“You did a bottle?”
He smiled proudly. “Yup.”
“Wow…” I looked down at her. 
“This is where all the supplies are,” he got up and went to the rolling bassinette. There was a drawer in the bottom. Mason opened it up and proceeded to pull out things and name them for me. “Diapers… wipes… premade formula… nipples… changing pads.” Then he went over to a cabinet, opened it and began pointing at things. “In here we’ve got gowns, blankets, baby blankets, towels, rags… ah, feminine products, these things—“ (indicating the mesh panties) “—and what appears to be those bed pad thingers.” I was impressed. I don’t know where I had been, but Mason knew what was going on. I began to feel a glimmer of… no, not confidence… maybe competence.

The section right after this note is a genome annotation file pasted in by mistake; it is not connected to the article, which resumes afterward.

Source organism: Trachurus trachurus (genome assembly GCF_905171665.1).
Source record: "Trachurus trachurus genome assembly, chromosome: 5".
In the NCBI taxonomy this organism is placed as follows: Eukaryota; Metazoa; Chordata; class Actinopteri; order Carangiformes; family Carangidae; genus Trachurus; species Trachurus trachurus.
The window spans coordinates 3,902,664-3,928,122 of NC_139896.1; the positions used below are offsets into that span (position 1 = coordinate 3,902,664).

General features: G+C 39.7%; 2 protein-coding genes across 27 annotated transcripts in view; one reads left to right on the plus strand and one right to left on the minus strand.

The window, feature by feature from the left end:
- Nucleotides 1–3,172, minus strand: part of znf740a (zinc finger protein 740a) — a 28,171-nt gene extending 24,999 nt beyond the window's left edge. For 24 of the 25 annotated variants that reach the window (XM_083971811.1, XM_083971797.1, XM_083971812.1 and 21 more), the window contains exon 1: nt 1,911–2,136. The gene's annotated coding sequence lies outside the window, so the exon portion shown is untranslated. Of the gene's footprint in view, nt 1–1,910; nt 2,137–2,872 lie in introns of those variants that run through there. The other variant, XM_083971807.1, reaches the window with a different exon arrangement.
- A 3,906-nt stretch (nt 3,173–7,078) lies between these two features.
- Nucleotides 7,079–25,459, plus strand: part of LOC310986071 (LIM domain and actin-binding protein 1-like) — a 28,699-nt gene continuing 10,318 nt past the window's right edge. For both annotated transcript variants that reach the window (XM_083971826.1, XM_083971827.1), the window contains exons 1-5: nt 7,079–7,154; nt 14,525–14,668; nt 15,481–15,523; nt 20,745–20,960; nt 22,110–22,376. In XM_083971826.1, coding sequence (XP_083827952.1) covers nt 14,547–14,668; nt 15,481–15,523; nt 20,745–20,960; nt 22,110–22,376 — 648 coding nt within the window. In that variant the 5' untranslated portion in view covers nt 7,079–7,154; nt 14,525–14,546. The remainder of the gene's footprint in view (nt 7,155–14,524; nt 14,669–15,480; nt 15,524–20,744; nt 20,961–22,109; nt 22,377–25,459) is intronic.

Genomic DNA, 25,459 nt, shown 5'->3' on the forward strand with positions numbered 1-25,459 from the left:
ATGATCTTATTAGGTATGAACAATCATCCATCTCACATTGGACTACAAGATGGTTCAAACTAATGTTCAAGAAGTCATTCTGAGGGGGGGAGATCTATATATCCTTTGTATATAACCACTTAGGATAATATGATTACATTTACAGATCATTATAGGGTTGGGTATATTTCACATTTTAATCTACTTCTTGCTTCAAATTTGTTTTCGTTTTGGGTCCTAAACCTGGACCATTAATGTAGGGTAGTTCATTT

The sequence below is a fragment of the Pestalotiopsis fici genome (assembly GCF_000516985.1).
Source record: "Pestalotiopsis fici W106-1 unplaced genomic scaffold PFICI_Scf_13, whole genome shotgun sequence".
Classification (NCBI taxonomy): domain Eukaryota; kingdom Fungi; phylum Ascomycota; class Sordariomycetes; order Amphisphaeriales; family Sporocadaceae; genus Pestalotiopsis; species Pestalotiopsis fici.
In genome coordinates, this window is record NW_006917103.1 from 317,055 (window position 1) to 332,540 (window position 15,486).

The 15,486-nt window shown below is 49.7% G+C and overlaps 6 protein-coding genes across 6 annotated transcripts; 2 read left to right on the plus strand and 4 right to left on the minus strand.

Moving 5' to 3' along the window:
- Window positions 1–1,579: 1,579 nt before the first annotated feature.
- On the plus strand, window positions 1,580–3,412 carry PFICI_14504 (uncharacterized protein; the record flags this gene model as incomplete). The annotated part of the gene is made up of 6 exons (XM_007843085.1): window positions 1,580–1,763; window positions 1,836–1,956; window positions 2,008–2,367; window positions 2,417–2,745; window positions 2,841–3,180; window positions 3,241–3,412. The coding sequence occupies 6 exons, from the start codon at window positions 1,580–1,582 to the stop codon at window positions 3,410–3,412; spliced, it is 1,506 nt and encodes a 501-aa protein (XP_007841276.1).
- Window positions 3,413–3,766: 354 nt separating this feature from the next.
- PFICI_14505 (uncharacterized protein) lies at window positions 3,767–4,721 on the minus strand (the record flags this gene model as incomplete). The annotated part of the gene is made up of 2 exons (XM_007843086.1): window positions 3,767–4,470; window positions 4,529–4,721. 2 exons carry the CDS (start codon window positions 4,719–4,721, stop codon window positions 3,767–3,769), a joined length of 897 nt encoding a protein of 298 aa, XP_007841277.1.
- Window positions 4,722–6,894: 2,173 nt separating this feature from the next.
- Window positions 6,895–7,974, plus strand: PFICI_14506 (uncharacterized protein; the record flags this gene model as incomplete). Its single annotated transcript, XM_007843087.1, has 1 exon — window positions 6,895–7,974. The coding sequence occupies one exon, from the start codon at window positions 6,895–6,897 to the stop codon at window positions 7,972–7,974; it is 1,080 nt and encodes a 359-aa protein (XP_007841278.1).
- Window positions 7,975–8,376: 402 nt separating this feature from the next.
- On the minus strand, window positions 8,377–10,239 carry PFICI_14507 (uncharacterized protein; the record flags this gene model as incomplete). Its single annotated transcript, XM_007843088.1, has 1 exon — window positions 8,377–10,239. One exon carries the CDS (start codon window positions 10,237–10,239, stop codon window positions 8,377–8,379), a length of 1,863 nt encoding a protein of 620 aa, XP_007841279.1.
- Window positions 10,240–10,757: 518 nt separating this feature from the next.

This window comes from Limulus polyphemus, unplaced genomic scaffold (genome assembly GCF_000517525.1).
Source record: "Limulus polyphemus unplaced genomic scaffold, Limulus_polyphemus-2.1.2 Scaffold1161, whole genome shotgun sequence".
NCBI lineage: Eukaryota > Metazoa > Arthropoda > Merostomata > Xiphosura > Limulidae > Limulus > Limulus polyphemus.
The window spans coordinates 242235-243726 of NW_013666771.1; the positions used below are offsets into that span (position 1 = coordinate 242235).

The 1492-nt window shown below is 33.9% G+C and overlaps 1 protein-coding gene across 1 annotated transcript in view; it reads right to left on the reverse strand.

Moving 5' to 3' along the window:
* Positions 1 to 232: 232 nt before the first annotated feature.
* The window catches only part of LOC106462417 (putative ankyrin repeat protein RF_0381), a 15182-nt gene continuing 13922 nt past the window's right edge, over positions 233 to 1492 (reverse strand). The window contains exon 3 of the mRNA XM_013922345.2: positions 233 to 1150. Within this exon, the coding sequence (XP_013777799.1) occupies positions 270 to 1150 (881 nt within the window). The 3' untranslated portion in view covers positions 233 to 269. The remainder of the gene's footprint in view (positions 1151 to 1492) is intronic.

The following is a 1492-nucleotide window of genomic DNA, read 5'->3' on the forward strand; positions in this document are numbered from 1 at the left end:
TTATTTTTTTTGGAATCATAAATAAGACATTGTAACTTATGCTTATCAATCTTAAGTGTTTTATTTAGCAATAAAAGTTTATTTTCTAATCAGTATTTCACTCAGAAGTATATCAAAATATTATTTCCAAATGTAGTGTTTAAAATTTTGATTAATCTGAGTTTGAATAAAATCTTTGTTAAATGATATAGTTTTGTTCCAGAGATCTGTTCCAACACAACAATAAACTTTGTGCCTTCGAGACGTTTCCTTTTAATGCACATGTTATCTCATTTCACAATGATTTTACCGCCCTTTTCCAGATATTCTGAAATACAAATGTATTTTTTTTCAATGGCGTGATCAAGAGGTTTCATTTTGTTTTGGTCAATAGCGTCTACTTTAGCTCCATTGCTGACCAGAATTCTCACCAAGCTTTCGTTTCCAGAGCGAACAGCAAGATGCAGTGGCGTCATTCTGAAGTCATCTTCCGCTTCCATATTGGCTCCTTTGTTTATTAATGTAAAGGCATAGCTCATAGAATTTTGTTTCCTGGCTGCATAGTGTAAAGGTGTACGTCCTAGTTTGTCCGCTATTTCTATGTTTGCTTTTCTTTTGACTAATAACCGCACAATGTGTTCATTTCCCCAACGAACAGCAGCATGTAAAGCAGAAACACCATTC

“What about clothes?” I asked.
“Yours or hers?”
“She’s wearing a little shirt under there.”
I stuck my finger into the opening of the baby burrito to feel the shirt, and felt warmth radiating from the wrap. A little breath came out of her mouth as if she was deflating a little. My eyes widened and my mouth opened and I looked at Mason. He had the same look of glee. “She made a noise!” I whispered loudly.
“I know!”
Before we knew it, it began to get light outside. We had arrived at the hospital around 9:30 p.m., and it was now nearly 8:00 a.m. It was snowing. Mason called it lazy snow; when the snow doesn’t all fall down in unison, but each individual flake zigzags gently down in no particular direction or hurry. Nurses had quietly come and gone to check in on us, to take blood pressure and things like that. We had barely noticed. It was just the three of us. 

Tuesday, October 5, 2010

Happy Day

We've been to a bunch of birthday parties, mostly because our friends, the Vix family, have seven kids in their family, four spouses, eight grandkids so far, and they like to party.